Assuming that there are in fact more sci-fi shows/movies and/or that they have a higher penetration, that still doesnt mean that "serious" science-fiction -- science fiction that tries to imagine a plaussible and logically consistent future with innovative technologies -- has more penetration. Generally speaking, I think serious science fiction is mostly found in books, and most movies and TV shows are about splashy explosions and other cool special effects. Take for example Terra Nova's second episode -- a totally mindless and unimaginative excuse to have a little dino adventure. There wasnt much in the way of sci-fi, or anything in the way of realism or brains, in that episode. So yeah, I think there is greater societal acceptance of sci-fi as an excuse for splashy special effects and a vehicle for mindless entertainment, but that isnt the same thing as saying there is more acceptance of serious science fiction.
Now its true that in recent years, you have had some shows that tried to inject a bit more of a realistic feel into the genre. For example, Stargate Universe was infinitely more "realistic" than prior Stargates. (Dont listen to Psyhacker!) And it did poorly in the ratings because of it. People want evil aliens, and splashy battles, even if the aliens need to be completely moronic and never learn to give the under-teched and under-equipped humans a chance.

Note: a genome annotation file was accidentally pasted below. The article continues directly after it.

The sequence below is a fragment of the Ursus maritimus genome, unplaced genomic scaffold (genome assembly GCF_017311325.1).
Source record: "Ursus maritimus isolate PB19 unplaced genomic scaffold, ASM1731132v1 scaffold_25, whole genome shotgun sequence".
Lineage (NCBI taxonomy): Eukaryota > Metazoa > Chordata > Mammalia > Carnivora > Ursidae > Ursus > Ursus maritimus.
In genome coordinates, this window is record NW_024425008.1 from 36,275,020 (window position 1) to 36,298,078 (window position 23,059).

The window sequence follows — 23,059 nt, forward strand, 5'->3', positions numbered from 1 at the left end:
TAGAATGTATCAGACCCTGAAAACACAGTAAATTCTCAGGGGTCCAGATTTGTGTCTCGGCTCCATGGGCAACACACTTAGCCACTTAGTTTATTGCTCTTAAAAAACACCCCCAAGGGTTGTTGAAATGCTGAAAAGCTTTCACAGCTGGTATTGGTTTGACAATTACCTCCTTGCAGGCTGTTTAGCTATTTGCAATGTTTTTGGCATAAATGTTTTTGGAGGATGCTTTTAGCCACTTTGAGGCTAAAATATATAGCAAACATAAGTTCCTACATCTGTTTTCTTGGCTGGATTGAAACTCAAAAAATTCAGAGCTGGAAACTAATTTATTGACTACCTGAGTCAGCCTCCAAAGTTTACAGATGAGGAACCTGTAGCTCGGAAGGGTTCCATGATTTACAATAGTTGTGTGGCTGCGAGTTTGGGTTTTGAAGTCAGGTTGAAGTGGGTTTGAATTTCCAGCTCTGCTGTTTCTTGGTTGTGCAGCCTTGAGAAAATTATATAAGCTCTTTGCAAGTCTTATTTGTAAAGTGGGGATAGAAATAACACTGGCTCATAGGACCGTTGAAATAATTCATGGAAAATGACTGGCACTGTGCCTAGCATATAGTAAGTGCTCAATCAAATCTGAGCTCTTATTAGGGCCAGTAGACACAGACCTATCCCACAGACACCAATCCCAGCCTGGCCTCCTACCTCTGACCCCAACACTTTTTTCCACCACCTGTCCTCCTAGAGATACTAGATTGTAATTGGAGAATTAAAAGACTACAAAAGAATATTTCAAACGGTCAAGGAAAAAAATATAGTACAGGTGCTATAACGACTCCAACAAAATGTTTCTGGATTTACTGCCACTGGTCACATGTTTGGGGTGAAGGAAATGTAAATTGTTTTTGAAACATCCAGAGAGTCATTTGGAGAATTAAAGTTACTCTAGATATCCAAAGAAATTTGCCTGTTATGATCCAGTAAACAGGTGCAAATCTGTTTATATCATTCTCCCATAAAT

Last edited by ArtNJ; October 6th, 2011 at 11:32 AM.
October 6th, 2011, 12:04 PM #4
when i think of Today's SF, i immediately think of Stargate SG-1 ! to me, Stargate SG-1 says: "... where we have arrived !" the Stargate SG-1"ideas" [viz:] its "tech and pseudoscience" promulgated is "a good dose of realism." when Star Trek started [first draft for the series: 1961] the use/mis-use then of its [viz] "pseudoscience" was minima [ie smallest value that the function takes at a point etc etc]! nowadays, ANY-THING goes ! ANY science whatsoever ! maybe its that SF [on the screen] was young in the 60's. remember the 60's was 50 yrs ago [then; it was the beginning of tv/broadcasting] ?
i love it. it must spur the serious SF geek and 'Science' to make assumptions about the real-world we live in ! to me: its challenging _
October 6th, 2011, 12:18 PM #5
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Thanks everybody for taking the time to reply. I find it particularly interesting what you were saying, ArtNJ (or how I interpreted what you were saying) about how true quality of science fiction has perhaps been somewhat sacrificed in order to gain more of an acceptance of science fiction overall. Correct me if I interpreted wrongly there, of course.
Also, noori noori, regarding the interest in having a good dose of realism is fascinating as SF on the whole is generally related with a desire to see aliens, the future, space and all things typically unrealistic in our present time.